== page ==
Monolith of Minds

Valor & Goliath

Valor & Goliath

Fallen King

My husband trained them to be violent, but no one trained them to be kind. Those poor souls will never know the line between order and chaos.

—Naamah

Once, there were two brothers. One strong and courageous, the other mindful and creative. They played and laughed and fought and got older.

One joined the People’s Power and rose in rank and reputation. The other remained with his family, receding in resolve and relevance.

One cared for the other, but the other cared for a girl. A girl with foreign thoughts and blue boots. So the strong brother raised his sword and cut the corruption from the weak, banishing that girl to a dark place.

And all was good.

Until it wasn’t.

Views from the Monolith 008

Valor & Goliath

Six months ago we headed into our first boss sprint barely knowing how to approach such an enormous task. Our planning was way off — those bastards turned out to be significantly more complicated than just oversized enemies. We only managed two unsatisfying prototypes.

An amazing part of indie game development is the process of learning new things and improving your skills along the way. October saw us take on our second boss sprint, and this time we had learned our lesson. We took things a little slower, planning each boss in detail before diving into code and pixels. Multiple attacks had to be indicated and executed; respective arenas had to be prepared; story and lore had to be written to prepare players for these dangerous encounters… there was a lot to do, but this time we were ready for it.

Proper planning helped us hammer through two mini-bosses and two major ones: Blue, the Penetrator, Mutant King, and the Cyan Archon. In wrapping up those guys we reached a major milestone: all the main enemies are now in place, providing Valor some serious muscle to contend with.

Speaking of our (anti)hero, Chris delivered October’s second milestone — the completion of Valor’s sprite sheet. Here are some of his thoughts:

I’ve been pixel-arting for about five years now. In that time I’ve worked on a couple of client jobs, but the majority of my experience has been on projects for my own company, Not Quite Black and White. At NQBW we had developed a certain style of pixel art and we were sticking with it, mainly because that was all we really knew how to do. So when Günther got in touch asking if I could help fix up Valor’s animations, I was relieved to see that Valor — as he existed back then — already shared many similarities to my own style. That meant the job of revamping Valor didn’t require a total rethinking of the character, just a reworking into the only style I knew how to produce.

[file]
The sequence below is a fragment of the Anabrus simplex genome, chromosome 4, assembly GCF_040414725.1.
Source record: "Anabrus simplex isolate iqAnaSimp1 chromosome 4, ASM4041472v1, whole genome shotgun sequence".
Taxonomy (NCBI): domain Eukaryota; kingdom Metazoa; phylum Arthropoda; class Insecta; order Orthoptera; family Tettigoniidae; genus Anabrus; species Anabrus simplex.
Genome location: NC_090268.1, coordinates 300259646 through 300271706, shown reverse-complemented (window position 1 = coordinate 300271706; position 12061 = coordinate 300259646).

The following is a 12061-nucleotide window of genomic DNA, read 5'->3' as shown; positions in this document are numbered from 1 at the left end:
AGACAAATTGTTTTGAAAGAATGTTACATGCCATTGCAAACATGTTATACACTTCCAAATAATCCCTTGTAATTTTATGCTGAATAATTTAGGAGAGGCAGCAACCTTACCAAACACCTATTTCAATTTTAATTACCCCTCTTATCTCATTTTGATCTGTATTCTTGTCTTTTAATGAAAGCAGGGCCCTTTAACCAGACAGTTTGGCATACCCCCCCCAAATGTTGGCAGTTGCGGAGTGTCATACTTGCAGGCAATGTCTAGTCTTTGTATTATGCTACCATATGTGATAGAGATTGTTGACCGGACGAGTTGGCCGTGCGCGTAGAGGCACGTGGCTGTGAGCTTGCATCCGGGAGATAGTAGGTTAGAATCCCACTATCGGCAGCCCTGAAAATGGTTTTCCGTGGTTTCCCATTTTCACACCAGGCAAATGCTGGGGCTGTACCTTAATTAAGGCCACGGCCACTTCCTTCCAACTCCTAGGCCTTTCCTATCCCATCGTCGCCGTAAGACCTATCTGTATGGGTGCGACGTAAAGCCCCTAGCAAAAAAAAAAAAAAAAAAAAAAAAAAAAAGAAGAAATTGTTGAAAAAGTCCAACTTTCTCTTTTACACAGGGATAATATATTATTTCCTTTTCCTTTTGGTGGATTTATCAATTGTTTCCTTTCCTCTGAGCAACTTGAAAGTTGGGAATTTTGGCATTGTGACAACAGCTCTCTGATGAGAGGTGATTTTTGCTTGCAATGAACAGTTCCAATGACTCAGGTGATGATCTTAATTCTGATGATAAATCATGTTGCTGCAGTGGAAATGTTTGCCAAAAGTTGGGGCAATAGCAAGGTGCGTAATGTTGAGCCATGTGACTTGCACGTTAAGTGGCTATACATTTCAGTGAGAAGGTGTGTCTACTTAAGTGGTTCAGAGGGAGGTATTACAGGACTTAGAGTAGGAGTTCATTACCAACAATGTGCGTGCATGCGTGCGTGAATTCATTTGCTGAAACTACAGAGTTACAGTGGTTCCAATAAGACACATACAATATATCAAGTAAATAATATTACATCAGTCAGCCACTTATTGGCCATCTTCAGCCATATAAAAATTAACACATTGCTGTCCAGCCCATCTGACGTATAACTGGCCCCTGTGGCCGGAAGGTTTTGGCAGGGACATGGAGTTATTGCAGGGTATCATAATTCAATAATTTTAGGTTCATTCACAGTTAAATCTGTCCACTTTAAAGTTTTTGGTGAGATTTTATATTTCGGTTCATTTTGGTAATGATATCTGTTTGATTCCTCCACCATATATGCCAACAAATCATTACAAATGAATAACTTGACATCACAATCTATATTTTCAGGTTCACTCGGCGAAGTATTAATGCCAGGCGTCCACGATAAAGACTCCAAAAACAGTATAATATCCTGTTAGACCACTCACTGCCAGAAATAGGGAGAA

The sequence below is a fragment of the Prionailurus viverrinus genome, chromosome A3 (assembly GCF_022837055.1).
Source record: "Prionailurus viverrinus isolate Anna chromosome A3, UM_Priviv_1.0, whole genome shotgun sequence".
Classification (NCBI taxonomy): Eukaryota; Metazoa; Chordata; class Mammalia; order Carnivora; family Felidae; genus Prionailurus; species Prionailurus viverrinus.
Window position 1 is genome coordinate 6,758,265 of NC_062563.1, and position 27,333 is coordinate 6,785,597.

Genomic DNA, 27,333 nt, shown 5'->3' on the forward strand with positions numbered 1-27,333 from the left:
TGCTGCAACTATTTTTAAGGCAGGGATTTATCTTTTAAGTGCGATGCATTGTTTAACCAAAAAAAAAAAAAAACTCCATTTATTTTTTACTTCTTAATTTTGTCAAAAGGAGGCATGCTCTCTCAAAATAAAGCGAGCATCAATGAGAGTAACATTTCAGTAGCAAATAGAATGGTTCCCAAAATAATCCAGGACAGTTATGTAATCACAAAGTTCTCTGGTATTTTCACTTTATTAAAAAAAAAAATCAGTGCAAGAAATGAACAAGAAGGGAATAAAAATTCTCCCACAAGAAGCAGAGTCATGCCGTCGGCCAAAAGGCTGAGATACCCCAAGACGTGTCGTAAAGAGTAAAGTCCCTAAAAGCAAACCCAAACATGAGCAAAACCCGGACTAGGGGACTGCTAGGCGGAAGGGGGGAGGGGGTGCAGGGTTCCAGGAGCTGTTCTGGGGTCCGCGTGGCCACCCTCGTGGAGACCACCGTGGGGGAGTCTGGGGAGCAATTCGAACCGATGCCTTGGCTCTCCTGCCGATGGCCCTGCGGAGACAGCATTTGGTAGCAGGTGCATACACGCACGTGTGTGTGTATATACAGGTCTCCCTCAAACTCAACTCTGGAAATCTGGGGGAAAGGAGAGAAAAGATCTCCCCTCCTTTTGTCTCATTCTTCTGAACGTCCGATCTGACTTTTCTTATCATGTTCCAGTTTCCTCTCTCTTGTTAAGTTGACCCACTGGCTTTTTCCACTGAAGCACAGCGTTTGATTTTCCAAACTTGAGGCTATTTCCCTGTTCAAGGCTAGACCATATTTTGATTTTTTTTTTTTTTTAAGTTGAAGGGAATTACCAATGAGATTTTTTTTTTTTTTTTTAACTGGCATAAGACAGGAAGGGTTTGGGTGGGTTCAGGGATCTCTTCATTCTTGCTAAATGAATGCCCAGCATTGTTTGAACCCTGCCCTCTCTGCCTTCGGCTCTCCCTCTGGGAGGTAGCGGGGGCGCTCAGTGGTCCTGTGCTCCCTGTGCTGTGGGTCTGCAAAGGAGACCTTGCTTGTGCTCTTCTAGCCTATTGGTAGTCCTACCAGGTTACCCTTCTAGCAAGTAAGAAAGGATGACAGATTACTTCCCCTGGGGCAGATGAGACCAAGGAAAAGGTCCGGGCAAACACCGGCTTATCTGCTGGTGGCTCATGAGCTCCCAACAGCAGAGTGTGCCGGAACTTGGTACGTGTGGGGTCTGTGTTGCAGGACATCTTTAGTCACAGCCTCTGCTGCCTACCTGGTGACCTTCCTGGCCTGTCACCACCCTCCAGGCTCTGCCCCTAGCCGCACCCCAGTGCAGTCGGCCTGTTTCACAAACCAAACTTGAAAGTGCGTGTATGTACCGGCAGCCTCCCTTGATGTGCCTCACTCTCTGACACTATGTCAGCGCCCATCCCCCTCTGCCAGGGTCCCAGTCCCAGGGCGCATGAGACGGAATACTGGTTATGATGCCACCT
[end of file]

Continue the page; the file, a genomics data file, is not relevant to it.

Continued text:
Pixel art is an impressionistic medium, no two players will interpret details the same way. As an artist, you need to accept this and consider the bigger picture. I generally focus on a character’s silhouette. If you can sell a movement with the silhouette, people can read what they like into the details. That said, I could see from the start that with Valor being mostly black, keeping individual limbs defined as they moved across his body was going to be an issue. Looking at the non-pixel concept art, I could see a lot of cool robotic elements that I wanted to bring into my pixel version. Luckily, these perfectly helped remedy most of the definition issues. Adding blue strips of light to Valor’s chest helped sell movement of his torso, while stripes on his left leg differentiated it from the right.

Then it all just came down to the additional little details that injected some more motion into Valor and made him feel a bit more dynamic. His cape and scarf add to his silhouette as he runs, billowing out behind him to emphasis his speed, but they also provide some visual interest to other animations. They can reveal the sway of his body as he climbs, or convey sharp impacts as he turns or takes damage — all helping these few, flat pixels feel alive.

Looking Up

Resolutiion is developed by six guys mostly in their spare time. Everybody brings as much to the project as they can, across cities, countries and time zones. We stay connected via Telegram and have pushed our work to Git every day for the last three years.

As 2018 comes to an end, we have two more sprints to tackle: improving the Desert of Giants and crafting the very final boss. As of now, we’re close to completing the alpha build of the game we have dedicated years of our lives to — pretty damn cool, right?

If things go well, we plan to release Resolutiion through Steam sometime towards the end of next year. As the roadmap for 2019 is coming together, we were wondering what you guys out there thought about the production so far? Do you find the newsletter and our infrequent Twitter posts interesting? Would you enjoy us setting up a Discord channel? Something else?

Creating an indie game from scratch is a journey, and we’re insanely excited about everybody coming along for the ride. So let us know what we can do better via the contact options below.